Why am I so tired? 6 common reasons for tiredness

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Qualified Nutritionist (BSc, MSc, RNutr)
@EmmaThornton
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02 April 2019

Why are we all so tired?

Fed up feeling tired? Well, you are not alone! According to an independent survey of 300 UK GPs carried out by the Natural Hydration Council, tiredness and fatigue is the primary cause for one in five GP visits.1

But what is driving so many people to seek help from their doctor for their tiredness? There are a number of things which can cause you to feel tired, sluggish and drained of energy. Let’s take a look at some of these and what you can do to fix the problem and feel more energised.

1. Poor sleep

You won’t be surprised to hear that poor sleep is one of the top reasons for tiredness. We have all experienced a sleepless night or two and had to deal with the sluggish aftermath the next day, but a good night’s sleep can usually set us right again. However, on-going poor sleep is where the problem lies when it comes to feeling tired on a regular basis.

The average adult needs between 7 -9 hours’ sleep to function best the next day. However, a recent study by chemist-4-u.com found that the average UK resident fails to achieve this recommended amount of sleep per night, with only 6% of us managing it.2 So, it’s no wonder that so many people feel tired all the time.

Being too tired to sleep can also be a problem! According to our sleep advisor, Marianna, when you feel overtired, you can feel too wired or restless to be sleepy, making it difficult to ‘switch off’ at night, even though you may feel drained and mentally tired. You can read more in her blog ‘Can you be too tired to sleep?’.

What can help?
Stick to a good sleep schedule by going to bed (and getting to sleep) at a regular time, and get up at the same time each morning - even at the weekends. This helps your body to establish a wake and sleep cycle, which can help your body understand when it’s time to sleep and wake up.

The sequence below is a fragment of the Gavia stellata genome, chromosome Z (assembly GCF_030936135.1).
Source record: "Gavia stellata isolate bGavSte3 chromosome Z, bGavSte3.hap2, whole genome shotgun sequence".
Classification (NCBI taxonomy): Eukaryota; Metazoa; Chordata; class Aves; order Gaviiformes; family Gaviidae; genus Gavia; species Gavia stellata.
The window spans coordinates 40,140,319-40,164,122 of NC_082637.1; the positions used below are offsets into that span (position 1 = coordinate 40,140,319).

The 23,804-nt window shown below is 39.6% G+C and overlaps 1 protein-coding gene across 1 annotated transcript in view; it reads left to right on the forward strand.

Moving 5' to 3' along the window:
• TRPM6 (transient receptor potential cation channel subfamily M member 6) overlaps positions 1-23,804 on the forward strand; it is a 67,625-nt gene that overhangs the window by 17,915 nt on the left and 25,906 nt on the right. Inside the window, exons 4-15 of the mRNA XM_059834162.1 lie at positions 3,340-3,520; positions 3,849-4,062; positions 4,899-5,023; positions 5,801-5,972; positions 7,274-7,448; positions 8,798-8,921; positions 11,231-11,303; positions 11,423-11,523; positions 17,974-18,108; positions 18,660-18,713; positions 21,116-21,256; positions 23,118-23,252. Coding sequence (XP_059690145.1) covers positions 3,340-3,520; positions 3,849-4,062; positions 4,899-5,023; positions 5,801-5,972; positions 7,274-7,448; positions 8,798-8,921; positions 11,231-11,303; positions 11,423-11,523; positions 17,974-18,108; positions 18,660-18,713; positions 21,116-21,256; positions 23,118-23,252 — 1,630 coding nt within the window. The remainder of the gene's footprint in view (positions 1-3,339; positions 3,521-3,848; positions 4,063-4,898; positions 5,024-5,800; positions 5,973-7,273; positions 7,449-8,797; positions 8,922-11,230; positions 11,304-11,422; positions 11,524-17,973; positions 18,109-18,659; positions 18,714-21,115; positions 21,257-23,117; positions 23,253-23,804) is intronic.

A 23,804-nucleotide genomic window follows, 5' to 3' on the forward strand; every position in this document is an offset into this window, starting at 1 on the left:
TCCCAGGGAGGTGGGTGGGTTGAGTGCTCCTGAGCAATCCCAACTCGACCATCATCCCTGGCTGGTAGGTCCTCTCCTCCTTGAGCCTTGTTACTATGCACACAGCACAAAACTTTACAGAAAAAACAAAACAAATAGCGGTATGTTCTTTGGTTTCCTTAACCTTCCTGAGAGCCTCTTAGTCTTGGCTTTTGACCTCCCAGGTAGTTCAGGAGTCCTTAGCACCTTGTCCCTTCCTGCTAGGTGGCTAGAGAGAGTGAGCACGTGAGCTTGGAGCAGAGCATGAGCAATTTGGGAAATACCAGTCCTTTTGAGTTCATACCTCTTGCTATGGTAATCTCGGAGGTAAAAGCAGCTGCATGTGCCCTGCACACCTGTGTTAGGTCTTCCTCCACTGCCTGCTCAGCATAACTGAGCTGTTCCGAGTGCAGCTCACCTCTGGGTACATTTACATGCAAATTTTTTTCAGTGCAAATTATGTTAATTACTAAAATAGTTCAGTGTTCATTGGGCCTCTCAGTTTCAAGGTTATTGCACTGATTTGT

The herbs Valerian and Hops, which can be found in our Dormeasan Sleep tincture, can also help you regulate your sleep pattern and help you to sleep better.

For lots more tips and advice, explore this sleep article by Marianna: ‘Tips for a good night’s sleep’.

What else to be aware of?
If you still feel tired all the time and no other issue is obvious, you should consult your doctor.  This could also be a sign of sleep apnoea, a disorder where airflow can be interrupted for 10 seconds or more while sleeping. These repeated sleep interruptions can make you feel very tired during the day.

2. Dehydration

While many people blame lack of sleep for their tiredness or lack of energy, something as simple as not drinking enough water could really be the culprit here!

Tiredness and fatigue are actually one of the most common early warning signs that you are dehydrated, but why is this? Well, when you’re dehydrated, your blood pressure can drop. This decreases blood flow to the brain, which can make you feel sleepy and fatigued.

Tiredness as a result of not drinking enough water is more common than you may realise. In the same survey conducted by the National Hydration Council, it was reported that, in more than one in ten cases of tiredness and fatigue (12 %), GPs believed dehydration to be the primary cause.1

The survey also reported that in almost half (49%) of instances where a patient’s symptoms of tiredness and fatigue had been linked to dehydration, the patient had been surprised that dehydration was the diagnosis. Plus, in more than a third (35%) of cases, patients reported feeling better after drinking more water.